You've probably been taking courses in reading and writing since you were in first grade. And yet what's the one class that almost every first-year student in every American college and university is required to take?
That's right--freshman composition, often called English 101. In other words, more reading and writing.
Why, after all these years, should you have to take yet another English class? Obviously you know how to read and write. You probably have no intention of majoring in literature or creative writing. And you may think that English has little to do with the real world--your future workplace.
Well, think again. Here are a few reasons to take freshman composition seriously:
- Your success in college depends largely on how well you can read, comprehend, and recall sophisticated texts (in any discipline) and on how effectively you can communicate that knowledge in writing. Your English 101 course will help prepare you for college-level reading and writing assignments.
- Both in college and in the workplace, you'll be called on to write in different formats for a wide range of audiences and for a variety of purposes. Your English 101 course will help you become a more flexible writer, attentive to the particular needs of all your readers.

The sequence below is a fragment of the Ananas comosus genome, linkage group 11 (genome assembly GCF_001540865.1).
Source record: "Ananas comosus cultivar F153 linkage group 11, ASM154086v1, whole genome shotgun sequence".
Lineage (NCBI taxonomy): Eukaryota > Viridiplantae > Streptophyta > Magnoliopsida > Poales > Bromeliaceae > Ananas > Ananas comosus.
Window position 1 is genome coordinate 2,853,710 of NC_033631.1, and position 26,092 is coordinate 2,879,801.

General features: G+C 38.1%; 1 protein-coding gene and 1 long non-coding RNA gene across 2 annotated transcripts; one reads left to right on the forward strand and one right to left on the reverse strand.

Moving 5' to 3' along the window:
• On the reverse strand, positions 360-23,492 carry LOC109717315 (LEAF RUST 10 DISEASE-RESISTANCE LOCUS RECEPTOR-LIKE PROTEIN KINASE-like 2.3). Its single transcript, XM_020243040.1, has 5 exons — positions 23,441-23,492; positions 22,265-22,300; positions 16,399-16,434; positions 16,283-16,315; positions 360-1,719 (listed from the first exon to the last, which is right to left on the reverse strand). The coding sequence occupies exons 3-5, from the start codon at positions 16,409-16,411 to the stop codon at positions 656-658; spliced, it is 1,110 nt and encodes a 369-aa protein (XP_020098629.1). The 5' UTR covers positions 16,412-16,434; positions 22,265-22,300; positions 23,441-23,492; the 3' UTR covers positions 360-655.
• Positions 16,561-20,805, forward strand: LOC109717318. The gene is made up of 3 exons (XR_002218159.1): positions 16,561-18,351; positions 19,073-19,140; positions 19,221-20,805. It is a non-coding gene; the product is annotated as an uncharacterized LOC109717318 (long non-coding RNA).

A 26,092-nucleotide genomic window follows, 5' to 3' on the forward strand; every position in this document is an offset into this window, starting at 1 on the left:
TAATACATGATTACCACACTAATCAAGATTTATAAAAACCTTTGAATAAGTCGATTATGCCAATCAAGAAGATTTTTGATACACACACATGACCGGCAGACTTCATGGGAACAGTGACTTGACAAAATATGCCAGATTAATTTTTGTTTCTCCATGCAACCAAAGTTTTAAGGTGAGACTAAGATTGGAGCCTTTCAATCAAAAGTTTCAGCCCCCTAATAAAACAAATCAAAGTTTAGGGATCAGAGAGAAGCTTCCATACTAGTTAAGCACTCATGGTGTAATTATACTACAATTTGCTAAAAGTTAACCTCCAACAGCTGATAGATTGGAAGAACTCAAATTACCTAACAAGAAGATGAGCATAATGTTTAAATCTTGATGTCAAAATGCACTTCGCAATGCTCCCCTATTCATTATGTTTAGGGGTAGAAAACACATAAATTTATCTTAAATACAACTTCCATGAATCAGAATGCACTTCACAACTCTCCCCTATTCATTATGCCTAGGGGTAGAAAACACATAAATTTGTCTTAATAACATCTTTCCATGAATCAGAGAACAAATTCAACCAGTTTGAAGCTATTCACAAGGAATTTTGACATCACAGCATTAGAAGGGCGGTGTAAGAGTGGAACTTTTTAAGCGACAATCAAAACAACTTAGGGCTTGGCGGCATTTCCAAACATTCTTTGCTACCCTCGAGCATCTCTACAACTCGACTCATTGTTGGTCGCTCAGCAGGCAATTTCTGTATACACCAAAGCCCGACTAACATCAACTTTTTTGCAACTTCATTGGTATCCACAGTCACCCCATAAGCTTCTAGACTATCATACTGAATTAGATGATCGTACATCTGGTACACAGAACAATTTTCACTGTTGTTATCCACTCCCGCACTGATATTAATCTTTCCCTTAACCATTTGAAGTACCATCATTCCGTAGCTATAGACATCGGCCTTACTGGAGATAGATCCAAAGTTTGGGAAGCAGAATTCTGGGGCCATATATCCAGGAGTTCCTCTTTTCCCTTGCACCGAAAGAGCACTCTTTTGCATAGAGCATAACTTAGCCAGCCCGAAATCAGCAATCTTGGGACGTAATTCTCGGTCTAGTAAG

- Although studying literary works should be intellectually challenging and enjoyable, the purpose of freshman composition isn't to convert you into an English major or a creative writer. It's to help you develop the critical thinking skills required of every major: identifying problems, exploring new ideas, discovering fresh solutions, and communicating those discoveries to others.
- Finally, English 101 should be one of the most rewarding courses in your college life. Learning to express yourself more clearly, confidently, and persuasively will help you long after you have earned your A in English 101.
And for advice on how to earn that A, visit Seven Secrets to Success in English 101.
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